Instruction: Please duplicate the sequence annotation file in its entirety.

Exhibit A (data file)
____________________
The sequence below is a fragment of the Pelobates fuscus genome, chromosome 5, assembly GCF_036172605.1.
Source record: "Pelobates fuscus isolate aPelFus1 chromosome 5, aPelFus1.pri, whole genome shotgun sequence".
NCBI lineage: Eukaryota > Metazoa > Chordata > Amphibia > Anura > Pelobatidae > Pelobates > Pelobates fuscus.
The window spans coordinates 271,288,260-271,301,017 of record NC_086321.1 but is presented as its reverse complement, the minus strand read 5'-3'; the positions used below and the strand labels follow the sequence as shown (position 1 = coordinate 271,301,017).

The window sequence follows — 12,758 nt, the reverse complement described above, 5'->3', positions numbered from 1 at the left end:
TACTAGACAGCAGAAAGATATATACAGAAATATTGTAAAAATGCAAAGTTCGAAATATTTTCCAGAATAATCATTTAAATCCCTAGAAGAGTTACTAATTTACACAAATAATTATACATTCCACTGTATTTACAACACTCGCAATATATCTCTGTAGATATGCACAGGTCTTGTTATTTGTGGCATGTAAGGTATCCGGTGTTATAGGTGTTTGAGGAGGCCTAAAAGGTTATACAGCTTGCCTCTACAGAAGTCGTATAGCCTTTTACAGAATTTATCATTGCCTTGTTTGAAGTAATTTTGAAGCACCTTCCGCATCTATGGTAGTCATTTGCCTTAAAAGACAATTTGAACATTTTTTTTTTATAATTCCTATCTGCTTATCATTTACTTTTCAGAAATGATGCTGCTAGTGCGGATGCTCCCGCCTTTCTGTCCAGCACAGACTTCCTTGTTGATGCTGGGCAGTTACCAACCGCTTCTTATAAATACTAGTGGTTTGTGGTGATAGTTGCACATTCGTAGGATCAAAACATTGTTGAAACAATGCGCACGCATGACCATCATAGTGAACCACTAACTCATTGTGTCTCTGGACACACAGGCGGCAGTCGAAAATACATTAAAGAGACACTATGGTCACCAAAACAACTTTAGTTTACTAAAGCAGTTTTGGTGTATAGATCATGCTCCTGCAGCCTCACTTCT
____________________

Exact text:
The sequence below is a fragment of the Pelobates fuscus genome, chromosome 5, assembly GCF_036172605.1.
Source record: "Pelobates fuscus isolate aPelFus1 chromosome 5, aPelFus1.pri, whole genome shotgun sequence".
NCBI lineage: Eukaryota > Metazoa > Chordata > Amphibia > Anura > Pelobatidae > Pelobates > Pelobates fuscus.
The window spans coordinates 271,288,260-271,301,017 of record NC_086321.1 but is presented as its reverse complement, the minus strand read 5'-3'; the positions used below and the strand labels follow the sequence as shown (position 1 = coordinate 271,301,017).

The window sequence follows — 12,758 nt, the reverse complement described above, 5'->3', positions numbered from 1 at the left end:
TACTAGACAGCAGAAAGATATATACAGAAATATTGTAAAAATGCAAAGTTCGAAATATTTTCCAGAATAATCATTTAAATCCCTAGAAGAGTTACTAATTTACACAAATAATTATACATTCCACTGTATTTACAACACTCGCAATATATCTCTGTAGATATGCACAGGTCTTGTTATTTGTGGCATGTAAGGTATCCGGTGTTATAGGTGTTTGAGGAGGCCTAAAAGGTTATACAGCTTGCCTCTACAGAAGTCGTATAGCCTTTTACAGAATTTATCATTGCCTTGTTTGAAGTAATTTTGAAGCACCTTCCGCATCTATGGTAGTCATTTGCCTTAAAAGACAATTTGAACATTTTTTTTTTATAATTCCTATCTGCTTATCATTTACTTTTCAGAAATGATGCTGCTAGTGCGGATGCTCCCGCCTTTCTGTCCAGCACAGACTTCCTTGTTGATGCTGGGCAGTTACCAACCGCTTCTTATAAATACTAGTGGTTTGTGGTGATAGTTGCACATTCGTAGGATCAAAACATTGTTGAAACAATGCGCACGCATGACCATCATAGTGAACCACTAACTCATTGTGTCTCTGGACACACAGGCGGCAGTCGAAAATACATTAAAGAGACACTATGGTCACCAAAACAACTTTAGTTTACTAAAGCAGTTTTGGTGTATAGATCATGCTCCTGCAGCCTCACTTCT